The outcome of all of this chaos is predictable. The authorities eventually move in, shut down the firm and make a few arrests (Belfort spends 22 months in jail for insider trading). They turn off the music and tell everyone to go home. A brief epilogue makes it clear that Belfort has learned nothing from what has happened to him and, in the final scene, even seems to indicate that he's still out there somewhere, planning his comeback...
To say that The Wolf of Wall Street is over the top is to show considerably more restraint than any of the characters depicted. This is a story of excess. And excess on top of excess.
Director Marty Scorsese has shown us this type of character, and similar stories, before. A lot of pundits have drawn a comparison between this movie and his 1990 masterpiece Goodfellas, and there is some validity in placing them alongside one another. The arc of the central characters - young innocent thrives in a shifty environment, success goes to his head, ends up losing everything - is the same in both, and the underlying message of each movie - the darkness that shadows much of the glitter of America - is also similar.
But where Goodfellas is a rapier, this movie is a bludgeon. Or, like a truckload of bludgeons being dynamited and driven off a cliff. TWoWS is long on style, like all of the director's films, but short on subtlety. It is also about half an hour longer than Goodfellas, which is telling when the narrative is set across about one fifth of the time. Excess seems to be at play not just on screen, but behind the scenes.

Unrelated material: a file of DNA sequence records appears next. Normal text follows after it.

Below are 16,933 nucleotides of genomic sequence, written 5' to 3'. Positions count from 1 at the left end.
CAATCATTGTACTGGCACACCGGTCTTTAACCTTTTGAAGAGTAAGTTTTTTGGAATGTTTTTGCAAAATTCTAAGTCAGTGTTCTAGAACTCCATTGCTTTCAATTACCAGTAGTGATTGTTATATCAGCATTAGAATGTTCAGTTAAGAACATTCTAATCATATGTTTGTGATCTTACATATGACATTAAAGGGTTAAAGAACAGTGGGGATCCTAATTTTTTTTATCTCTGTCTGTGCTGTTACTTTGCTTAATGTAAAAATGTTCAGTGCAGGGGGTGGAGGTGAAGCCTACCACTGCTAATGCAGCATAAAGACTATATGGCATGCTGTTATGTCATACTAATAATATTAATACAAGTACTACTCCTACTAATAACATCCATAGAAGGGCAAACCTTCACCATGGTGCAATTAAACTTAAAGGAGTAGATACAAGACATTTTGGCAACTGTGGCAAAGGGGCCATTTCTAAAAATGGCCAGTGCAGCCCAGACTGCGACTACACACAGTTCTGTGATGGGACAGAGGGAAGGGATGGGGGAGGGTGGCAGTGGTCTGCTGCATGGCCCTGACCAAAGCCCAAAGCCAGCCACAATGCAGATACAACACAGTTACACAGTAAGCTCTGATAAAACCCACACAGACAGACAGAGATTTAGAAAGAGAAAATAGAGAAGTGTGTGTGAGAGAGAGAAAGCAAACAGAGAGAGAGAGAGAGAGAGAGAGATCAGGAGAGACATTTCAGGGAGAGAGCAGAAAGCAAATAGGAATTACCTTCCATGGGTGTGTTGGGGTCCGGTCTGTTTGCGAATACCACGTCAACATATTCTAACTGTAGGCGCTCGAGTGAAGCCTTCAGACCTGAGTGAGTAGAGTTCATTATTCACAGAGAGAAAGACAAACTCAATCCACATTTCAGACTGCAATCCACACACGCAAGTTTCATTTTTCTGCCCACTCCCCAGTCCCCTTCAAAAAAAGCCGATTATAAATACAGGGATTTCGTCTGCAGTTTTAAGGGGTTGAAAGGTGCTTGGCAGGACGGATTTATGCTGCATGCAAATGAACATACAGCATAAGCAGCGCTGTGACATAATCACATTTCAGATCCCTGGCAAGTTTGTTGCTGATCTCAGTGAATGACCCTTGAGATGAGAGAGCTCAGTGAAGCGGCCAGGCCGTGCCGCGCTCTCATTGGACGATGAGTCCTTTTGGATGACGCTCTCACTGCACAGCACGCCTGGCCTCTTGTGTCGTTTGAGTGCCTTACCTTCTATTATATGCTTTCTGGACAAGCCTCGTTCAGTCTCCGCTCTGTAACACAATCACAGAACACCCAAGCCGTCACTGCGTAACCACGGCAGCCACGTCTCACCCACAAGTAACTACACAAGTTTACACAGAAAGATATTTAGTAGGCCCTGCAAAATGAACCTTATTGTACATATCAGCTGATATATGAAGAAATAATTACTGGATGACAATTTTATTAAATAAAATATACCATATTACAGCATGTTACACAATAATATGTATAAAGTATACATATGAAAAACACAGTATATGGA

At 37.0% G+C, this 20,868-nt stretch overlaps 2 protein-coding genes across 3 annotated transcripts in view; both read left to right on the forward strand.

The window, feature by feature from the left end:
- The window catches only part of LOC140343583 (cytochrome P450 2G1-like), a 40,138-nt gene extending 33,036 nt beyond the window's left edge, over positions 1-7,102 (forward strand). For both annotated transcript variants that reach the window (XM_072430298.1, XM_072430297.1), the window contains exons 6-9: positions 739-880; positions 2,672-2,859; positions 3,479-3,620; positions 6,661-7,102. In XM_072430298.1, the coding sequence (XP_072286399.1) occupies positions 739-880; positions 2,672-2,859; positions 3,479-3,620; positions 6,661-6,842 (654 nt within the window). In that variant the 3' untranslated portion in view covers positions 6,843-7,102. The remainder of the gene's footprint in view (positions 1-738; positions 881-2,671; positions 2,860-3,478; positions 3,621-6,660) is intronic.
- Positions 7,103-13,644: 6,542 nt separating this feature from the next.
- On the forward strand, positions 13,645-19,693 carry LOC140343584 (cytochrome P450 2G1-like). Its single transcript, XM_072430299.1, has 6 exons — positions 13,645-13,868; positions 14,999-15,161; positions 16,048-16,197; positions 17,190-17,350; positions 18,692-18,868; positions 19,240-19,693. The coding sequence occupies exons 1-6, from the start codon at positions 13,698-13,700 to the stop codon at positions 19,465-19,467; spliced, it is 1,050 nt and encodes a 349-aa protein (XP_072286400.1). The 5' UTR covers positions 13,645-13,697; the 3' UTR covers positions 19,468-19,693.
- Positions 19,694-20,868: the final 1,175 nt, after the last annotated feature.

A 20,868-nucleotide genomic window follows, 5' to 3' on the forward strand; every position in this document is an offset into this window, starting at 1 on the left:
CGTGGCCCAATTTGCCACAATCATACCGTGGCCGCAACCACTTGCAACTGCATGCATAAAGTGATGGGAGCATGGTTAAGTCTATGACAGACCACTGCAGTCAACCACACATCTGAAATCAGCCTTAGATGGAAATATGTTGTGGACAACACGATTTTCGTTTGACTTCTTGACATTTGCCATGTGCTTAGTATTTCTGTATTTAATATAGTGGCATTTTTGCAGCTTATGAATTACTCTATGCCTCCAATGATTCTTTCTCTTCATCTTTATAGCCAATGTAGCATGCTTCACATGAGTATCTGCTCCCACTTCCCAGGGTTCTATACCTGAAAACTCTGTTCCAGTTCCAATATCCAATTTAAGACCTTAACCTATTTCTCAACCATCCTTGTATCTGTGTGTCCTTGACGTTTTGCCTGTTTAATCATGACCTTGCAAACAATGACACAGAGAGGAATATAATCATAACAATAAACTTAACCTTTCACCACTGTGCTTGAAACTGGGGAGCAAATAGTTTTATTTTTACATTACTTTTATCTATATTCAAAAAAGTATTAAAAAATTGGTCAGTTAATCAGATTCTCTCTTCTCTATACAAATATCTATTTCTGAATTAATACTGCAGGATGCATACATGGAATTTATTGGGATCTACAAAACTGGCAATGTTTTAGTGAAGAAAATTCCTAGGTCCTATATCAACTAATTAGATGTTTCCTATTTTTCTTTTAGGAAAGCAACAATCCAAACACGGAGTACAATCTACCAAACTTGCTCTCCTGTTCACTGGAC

That being said, there's plenty here to distract your attention.
Leonardo DiCaprio delivers a memorable performance as the hyperactive, amoral narrator and even manages to imbue a little charm into someone who, by any objective analysis, should be totally reprehensible. He is well backed by a game supporting cast, who cut loose as the movie requires. Jonah Hill is hilarious, if a bit one note, as Belfort's right hand man and fellow traveler, and there are nice turns from Rob Reiner as Belfort's father and Margot Robbie as his trashy wife.
The production design, sets and costumes are all what you would expect from a top shelf director like Scorsese, who also shows he still knows his way around a set piece. And there are laughs to be had throughout, particularly crazed scenes involving delayed reaction Quaaludes and much funny dialogue. In fact, the movie works best when it plays as a black comedy, and isn't stretching for anything else. It's difficult to know what you could take away from this, besides a few belly laughs, in any case.
And this may indicate what keeps this movie from really making much of an impression. If your film is about shallow, narcissistic people, perhaps there is no way you can make a wholly satisfying film about them. The end result is as hollow as the lifestyles depicted.
So while TWoWS is technically slick and a bit of nasty fun, the experience of watching it is an empty one. Even numbing. And three hours of this is a lot to take.